“Technically Speaking” is a regular Tuesday commentary updating current market trends and highlighting shorter-term investment strategies, risks, and potential opportunities. Please send any comments or questions directly to me via Email, Facebook or Twitter. In this past weekend’s newsletter, I discussed the fact that despite the bullish “exuberance” of market participants, the underlying internal deterioration has continued. To wit: “Furthermore, the underlying internals have continued to weaken over the last week which has remained a concern over the last couple of months. The 10-year chart below, while a bit cluttered, shows several very important things worth considering currently. First, the top part of the weekly chart is essentially a buy/sell indicator. Each sell signal
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In this past weekend’s newsletter, I discussed the fact that despite the bullish “exuberance” of market participants, the underlying internal deterioration has continued. To wit:
“Furthermore, the underlying internals have continued to weaken over the last week which has remained a concern over the last couple of months.
The 10-year chart below, while a bit cluttered, shows several very important things worth considering currently. First, the top part of the weekly chart is essentially a buy/sell indicator. Each sell signal previously, has been indicative of a correction. The middle of the chart is a combination of internal strength indicators from the number of stocks on bullish buy signals, advancing vs declining issues and volume, and the percent of stocks above their 200-day moving average.”
“With all the internal indicators currently on the decline, when combined with a stochastic ‘sell signal,’ there is a higher probability of a correction in the weeks ahead. While this time could certainly be different, it is probably worth noting that making such a bet with your retirement money has not often ended well.”
As I stated, the chart above is a bit cluttered so I wanted to use today’s technical update to take a closer look at the internals supporting the current bull run.
Number Of Stocks On Bullish Buy Signals
The number of stocks on bullish “buy” signals continues to wane despite the markets pushing all-time highs. This continues to suggest the underlying participation remains weak as the “breadth” of the advance has narrowed.
Number Of Stocks Above Their 200-Day Moving Average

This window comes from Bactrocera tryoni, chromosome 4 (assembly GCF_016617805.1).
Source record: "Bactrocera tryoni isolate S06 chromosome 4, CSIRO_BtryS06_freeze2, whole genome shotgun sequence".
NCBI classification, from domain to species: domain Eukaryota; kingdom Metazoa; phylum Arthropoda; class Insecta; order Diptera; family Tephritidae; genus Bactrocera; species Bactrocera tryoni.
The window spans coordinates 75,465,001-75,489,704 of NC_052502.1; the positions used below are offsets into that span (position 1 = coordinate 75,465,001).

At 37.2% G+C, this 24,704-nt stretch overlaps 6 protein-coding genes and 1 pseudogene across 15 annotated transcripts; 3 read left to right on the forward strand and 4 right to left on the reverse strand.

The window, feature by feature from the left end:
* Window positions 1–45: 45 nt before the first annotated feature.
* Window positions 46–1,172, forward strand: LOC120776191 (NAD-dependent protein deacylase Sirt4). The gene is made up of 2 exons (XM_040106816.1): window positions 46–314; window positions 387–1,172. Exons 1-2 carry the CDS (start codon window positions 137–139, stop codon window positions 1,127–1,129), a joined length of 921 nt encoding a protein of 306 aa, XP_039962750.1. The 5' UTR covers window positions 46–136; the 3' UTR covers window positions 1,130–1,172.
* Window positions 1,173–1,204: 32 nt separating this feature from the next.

The same can be seen in the number of stocks trading above their 200-day moving average. Deterioration in advance of a decline has historically been a good warning sign to scale back portfolio risk.
Number Of Advancing Issues (50-Day Moving Average)
The number of issues advancing on the NYSE has likewise deteriorated and has now diverged from the advance in the market. Participation is coincident with a rising “bull market, “ and deterioration of participation has also been a warning sign of forthcoming weakness.
Volume Of Advancing Issues (50-Day Moving Average)
The same is true for the volume of advancing issues on the NYSE.
Multiple measures of price momentum of the S&P 500, as shown below, also suggests a market that is currently extremely advanced and vulnerable to a corrective action. The dashed red lines denote when the price momentum oscillator has triggered a “sell” signal previously.
Yields Need To “Buy It”
Lastly, despite stocks pushing near all-time highs, the bond market continues to flirt with levels close to 2%. The continued move to “risk off” holdings, despite a rising stock market, suggests that ultimately either stocks OR bonds will be wrong. Historically, bonds have tended to be right more often than not.
The Yin & Yang Of It
None of the above should be construed that I am saying a “bear market” is fast approaching. For now, market prices remain elevated on the “hope” the “mythical tax cuts/reforms” will soon appear. If they do, great, as asset prices should get a temporary lift higher. The risk is the “swamp devours Trump,” and Washington gridlock keeps progress frozen until the 2018 election cycle. The question is how long will “hope” hold out over legislative advancement?
However, there is a bigger issue on the horizon for the bulls and it can be summed up as follows:
“The longer a bull market exists, the more it is believed that it will last indefinitely.”